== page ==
The Billy Bulletin appears every Thursday with news about travel and the cities we cover, to help our readers and passengers navigate the week ahead.
The talk of our towns this week …
The video games of previous decades may have been crude by today’s standards, but you could argue it was just way more fun eating those mushrooms and hopping over those barrels. As a result, retro video gaming is definitely a phenomenon, and Montreal is hosting a convention this Sunday, June 25 for enthusiasts of the old school. High Score Con takes place at the Delta Hotel near Place-Des-Arts Metro station downtown, and includes tournaments, memorabilia and of course cartloads of cartridges.
Heads up for travellers: The subway system is an utter mess this summer. The MTC, the transit authority, is blaming “signal problems.” As the New York Post reports, New Yorkers are fed up – even the MTC’s own workers.
Nova Scotia is one foot closer to having a professional soccer team: City council has approved a temporary stadium to be built near Halifax Common for the city’s still-unnamed, potential team in the FIFA-affiliated Canadian Premier League. Apparently the league may launch as soon as next year (but only includes two announced teams so far, in Winnipeg and Hamilton, Ont.).
Naturally, the proposed location of the soccer stadium is not without controversy
Local busking hero Keytar Bear has been beaten up by terrible people yet again; in what is at least the third incident in recent years, the otherwise beloved man in a bear costume (who plays a keytar) was the victim of what is looking like a hate attack: “Boston is stepping up to help one of its most iconic characters this week after Keytar Bear was, once again, targeted in an assault this weekend … Three teenagers from New Hampshire have been arrested and charged with assault after they allegedly tackled and punched the performer while berating him with racial slurs.”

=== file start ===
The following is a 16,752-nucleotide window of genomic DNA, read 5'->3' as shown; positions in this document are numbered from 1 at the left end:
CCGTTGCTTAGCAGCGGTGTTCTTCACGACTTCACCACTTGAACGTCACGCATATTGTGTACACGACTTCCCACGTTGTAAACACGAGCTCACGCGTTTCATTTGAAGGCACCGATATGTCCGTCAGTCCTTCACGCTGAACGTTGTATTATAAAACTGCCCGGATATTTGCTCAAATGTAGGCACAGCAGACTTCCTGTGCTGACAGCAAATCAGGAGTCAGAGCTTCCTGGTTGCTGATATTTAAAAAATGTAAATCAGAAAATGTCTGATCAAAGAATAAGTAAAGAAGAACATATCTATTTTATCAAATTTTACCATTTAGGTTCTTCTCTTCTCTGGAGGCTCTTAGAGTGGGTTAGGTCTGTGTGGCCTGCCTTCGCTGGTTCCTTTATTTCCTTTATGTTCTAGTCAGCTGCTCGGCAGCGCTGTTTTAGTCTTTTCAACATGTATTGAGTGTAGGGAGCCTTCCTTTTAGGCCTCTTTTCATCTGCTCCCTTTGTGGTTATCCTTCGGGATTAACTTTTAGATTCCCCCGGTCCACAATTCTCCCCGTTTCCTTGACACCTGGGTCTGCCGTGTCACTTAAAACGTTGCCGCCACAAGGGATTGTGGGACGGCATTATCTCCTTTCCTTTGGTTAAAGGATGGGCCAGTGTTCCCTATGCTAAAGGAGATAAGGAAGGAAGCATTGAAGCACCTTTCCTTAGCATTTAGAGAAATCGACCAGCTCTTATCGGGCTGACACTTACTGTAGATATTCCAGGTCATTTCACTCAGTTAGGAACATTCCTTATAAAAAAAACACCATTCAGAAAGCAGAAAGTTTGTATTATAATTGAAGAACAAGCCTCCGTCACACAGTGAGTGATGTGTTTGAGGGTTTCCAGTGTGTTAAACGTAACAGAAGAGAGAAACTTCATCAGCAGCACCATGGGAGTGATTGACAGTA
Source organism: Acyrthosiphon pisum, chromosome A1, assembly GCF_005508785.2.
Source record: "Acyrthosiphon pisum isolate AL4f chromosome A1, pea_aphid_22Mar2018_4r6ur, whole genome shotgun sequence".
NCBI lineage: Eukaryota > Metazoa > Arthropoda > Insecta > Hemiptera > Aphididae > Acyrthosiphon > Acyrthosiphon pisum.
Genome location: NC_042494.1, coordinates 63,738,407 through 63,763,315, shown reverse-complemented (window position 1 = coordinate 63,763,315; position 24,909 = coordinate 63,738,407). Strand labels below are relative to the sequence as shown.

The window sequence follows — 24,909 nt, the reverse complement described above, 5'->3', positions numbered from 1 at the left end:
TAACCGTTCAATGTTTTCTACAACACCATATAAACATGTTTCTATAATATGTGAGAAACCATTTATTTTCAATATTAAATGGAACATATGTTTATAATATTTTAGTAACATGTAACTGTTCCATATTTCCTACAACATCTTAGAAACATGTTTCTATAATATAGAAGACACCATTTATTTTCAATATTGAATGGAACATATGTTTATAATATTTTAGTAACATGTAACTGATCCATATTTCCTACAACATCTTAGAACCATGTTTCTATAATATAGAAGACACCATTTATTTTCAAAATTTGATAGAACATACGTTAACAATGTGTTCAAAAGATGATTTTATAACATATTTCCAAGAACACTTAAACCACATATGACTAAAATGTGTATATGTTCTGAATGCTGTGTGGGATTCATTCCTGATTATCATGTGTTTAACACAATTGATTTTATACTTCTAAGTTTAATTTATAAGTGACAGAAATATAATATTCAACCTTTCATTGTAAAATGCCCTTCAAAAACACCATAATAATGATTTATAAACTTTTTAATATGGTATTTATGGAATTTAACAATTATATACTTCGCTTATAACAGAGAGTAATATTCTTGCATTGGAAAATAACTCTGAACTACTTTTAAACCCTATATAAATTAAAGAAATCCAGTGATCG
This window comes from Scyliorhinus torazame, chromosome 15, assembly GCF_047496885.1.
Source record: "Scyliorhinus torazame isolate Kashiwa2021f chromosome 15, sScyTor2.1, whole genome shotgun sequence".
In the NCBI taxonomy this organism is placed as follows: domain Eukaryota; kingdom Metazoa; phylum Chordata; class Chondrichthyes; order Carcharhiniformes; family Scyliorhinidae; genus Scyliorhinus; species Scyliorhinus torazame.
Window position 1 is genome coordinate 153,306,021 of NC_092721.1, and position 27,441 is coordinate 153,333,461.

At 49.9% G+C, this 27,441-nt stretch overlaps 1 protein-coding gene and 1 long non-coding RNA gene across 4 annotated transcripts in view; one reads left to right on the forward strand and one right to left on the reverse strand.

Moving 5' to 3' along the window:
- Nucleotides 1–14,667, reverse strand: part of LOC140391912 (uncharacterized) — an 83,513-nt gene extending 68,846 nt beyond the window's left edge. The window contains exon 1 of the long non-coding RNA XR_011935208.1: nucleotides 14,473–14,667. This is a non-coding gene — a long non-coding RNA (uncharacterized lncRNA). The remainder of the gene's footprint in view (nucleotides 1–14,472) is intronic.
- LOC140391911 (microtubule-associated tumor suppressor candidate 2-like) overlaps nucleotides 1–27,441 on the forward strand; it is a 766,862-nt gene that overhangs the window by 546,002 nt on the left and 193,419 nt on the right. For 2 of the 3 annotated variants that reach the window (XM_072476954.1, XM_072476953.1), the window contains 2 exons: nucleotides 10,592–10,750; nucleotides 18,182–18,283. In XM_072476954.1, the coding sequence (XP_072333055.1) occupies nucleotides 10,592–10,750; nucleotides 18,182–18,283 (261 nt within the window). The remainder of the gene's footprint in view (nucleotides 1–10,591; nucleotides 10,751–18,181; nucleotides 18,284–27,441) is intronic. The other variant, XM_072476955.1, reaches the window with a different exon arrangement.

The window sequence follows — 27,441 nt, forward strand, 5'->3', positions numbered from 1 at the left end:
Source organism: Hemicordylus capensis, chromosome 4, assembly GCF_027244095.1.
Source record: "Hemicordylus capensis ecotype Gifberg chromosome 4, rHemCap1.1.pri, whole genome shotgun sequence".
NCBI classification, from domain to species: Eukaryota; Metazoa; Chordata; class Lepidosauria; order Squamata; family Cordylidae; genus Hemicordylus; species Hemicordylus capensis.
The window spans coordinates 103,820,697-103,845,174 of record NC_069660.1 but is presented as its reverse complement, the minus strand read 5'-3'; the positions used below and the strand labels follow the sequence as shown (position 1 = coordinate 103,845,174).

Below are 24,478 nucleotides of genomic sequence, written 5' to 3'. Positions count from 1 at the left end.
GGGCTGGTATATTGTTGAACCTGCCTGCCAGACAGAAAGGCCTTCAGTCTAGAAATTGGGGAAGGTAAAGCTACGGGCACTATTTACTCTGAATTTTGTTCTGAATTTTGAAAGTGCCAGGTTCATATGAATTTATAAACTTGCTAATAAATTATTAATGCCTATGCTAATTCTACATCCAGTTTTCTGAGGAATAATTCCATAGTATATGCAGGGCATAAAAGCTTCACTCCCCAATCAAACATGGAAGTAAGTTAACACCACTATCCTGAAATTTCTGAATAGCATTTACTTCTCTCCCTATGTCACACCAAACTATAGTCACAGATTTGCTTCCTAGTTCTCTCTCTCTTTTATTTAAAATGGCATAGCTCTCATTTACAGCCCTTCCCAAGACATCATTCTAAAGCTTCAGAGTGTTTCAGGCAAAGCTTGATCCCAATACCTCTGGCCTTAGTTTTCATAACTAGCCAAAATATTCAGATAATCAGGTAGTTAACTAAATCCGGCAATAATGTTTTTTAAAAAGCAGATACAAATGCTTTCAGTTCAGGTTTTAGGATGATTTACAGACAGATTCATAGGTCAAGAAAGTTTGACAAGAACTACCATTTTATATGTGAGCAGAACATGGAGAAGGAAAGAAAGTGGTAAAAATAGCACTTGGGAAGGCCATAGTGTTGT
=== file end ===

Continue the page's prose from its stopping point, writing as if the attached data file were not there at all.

Keytar Bear keeps his real identity a mystery, so it’s uncertain what exactly his background is; he told Boston magazine in an earlier interview that he donned his ursine disguise precisely because he wants us to treat other people (and bears) the same regardless of colour. If you would like to donate to Keytar Bear, see this Indiegogo campaign and help him replace his smashed amplifier so that he can keep on keytaring in the name of social harmony.
You leave Keytar Bear alone!
With four locations for six million residents, Greater Toronto rivals Paris and Berlin as one of the most Ikea-loving cities in the world (see this nifty interactive map!). Toronto was also the location for the most notorious thing to ever happen at an Ikea store. The Swedish furniture and housewares mega-retailer is saying thank you (we suppose?) with a small, urban pop-up “Ikea Play Café,” open until Tuesday, June 27. Visitors are given wooden spoons to use as shopping wands, there are interactive games for grown-ups and, for fans of Ikea food (don’t laugh, that’s a thing), the café serves froyo sundaes and meatballs served with sauces in a cup – so in other words, meatballs served in the general style of a sundae. Yüm?
The Ikea Play CafÃ© serves meatballs in a cup and froyo in a cup, and has games you can play
For airplane enthusiasts there’s a certain thrill to being passed overhead by a really big, four-engine jet – a Boeing 747, or an Airbus A340 or (better yet) A380. But as reported by Bloomberg (via Skift), airlines aren’t finding huge planes as economically sound as they used to, and that’s leading to declining sales of the hugest of the huge models, which will become even rarer in the decades ahead.